Historic Road
Heavy equipment operators with the White Sands Missile Range Department of Public Works North Stallion Crew have been spending their day working in the desert in the northern part of the range repairing roads that lead to a WSMR historic site. (Photo Credit: Jose Salazar) VIEW ORIGINAL

Heavy equipment operators with the White Sands Missile Range Department of Public Works North Stallion Crew have been spending their day working in the desert in the northern part of the range repairing roads that lead to a WSMR historic site.

Everett Salazar, Zachary Ortega, Layne Lewis, Danny Caldwell, and Daniel Lopez, heavy equipment operator crew with WSMR North Stallion, have been working on filling the road that leads to the Schmidt/McDonald Ranch House near Trinity Site repairing roads that had been washed away by recent rains.

The Schmidt/McDonald Ranch House, which is two miles from Ground Zero at Trinity Site, is where the plutonium core was assembled. The two hemispheres of plutonium were delivered to the ranch house on July 12, 1945. Trinity Site is where the first atomic bomb was tested on July 16, 1945.

Salazar said they had to fill holes big enough to fit one of their tractors. They have been moving dirt from the surrounding area and bringing it in to fill those holes.

Shane Paz, Roads and Grounds Chief with DPW North, said WSMR North is repairing RR341 to the Miller Watch area.

“This area of the Range was hit by tremendous amounts of rain fall and storm water runoff from the Oscura Mountains this last monsoon season,” Paz said.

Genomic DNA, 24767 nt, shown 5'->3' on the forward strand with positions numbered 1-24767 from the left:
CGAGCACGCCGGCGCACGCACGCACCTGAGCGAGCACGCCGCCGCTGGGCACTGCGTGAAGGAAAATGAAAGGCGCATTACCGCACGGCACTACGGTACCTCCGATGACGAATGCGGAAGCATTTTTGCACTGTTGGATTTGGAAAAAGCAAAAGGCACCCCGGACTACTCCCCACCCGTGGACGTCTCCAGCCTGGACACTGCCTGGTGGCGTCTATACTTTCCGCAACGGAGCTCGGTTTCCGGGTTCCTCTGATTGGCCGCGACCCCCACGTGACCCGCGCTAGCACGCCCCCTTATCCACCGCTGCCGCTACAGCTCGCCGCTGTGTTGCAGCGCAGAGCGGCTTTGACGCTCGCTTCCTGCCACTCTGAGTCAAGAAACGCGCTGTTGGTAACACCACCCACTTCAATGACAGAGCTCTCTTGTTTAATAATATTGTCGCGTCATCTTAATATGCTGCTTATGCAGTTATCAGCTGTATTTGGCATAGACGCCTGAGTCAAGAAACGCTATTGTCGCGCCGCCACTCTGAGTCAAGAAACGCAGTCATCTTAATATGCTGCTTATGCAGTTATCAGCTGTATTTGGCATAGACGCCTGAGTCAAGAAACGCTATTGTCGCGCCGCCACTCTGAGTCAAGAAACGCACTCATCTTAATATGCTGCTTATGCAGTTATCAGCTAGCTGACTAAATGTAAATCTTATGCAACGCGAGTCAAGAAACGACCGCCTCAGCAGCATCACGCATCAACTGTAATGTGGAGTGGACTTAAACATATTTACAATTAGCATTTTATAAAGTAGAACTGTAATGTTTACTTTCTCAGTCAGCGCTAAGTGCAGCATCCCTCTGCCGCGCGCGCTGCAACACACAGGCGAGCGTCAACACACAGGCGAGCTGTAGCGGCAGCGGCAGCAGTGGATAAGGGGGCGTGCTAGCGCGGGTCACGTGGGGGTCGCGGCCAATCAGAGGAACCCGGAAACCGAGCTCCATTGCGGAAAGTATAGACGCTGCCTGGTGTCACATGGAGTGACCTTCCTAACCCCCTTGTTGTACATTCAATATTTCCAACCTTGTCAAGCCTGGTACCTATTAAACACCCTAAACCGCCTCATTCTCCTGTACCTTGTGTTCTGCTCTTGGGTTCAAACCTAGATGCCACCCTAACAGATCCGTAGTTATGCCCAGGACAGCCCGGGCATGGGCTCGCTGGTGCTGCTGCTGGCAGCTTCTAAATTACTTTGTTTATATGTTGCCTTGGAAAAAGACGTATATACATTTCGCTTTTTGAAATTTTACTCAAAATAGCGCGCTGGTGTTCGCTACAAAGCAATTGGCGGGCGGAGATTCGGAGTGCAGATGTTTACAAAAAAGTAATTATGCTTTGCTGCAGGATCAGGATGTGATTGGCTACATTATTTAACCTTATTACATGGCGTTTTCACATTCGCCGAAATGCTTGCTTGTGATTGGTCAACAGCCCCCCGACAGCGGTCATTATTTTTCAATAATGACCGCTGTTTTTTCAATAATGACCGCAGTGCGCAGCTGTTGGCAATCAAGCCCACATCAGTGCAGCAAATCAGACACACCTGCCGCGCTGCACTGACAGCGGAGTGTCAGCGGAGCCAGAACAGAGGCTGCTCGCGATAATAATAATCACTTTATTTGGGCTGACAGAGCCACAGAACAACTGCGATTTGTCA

He said top material Base Course all the way down to subbase was washed away causing great amounts of erosion to the road and bar ditches and carrying sand and silt not suitable for building roads.

“Crews had to remove all the burden material and replace with good subbase material to reconstruct the road.”

The final step will be to resurface with Base Course. Base Course in pavements refers to the sub-layer material of an asphalt roadway and is placed directly on top of the undisturbed soil (Sub-Grade) so as to provide a foundation to support the top layers of the pavement. It is typically made of a recipe of different sizes of aggregate rock inclusive of 1″ to fine dust.

“To help prevent this amount of damage in the future crews will be reconstructing bar ditches with longer slope out further away from the road bed, as well as elevating the road bed to prevent water from running over and causing erosion damage,” Paz said.

He said there are many important factors in keeping the road open, passable and safe for vehicle traffic i.e. missions, emergency response, alternate routes to and from test sites, just to name a few. Maintenance of that road is also crucial for the annual Trinity Site Open House, where buses take guests back and forth from Trinity Site to the Ranch House.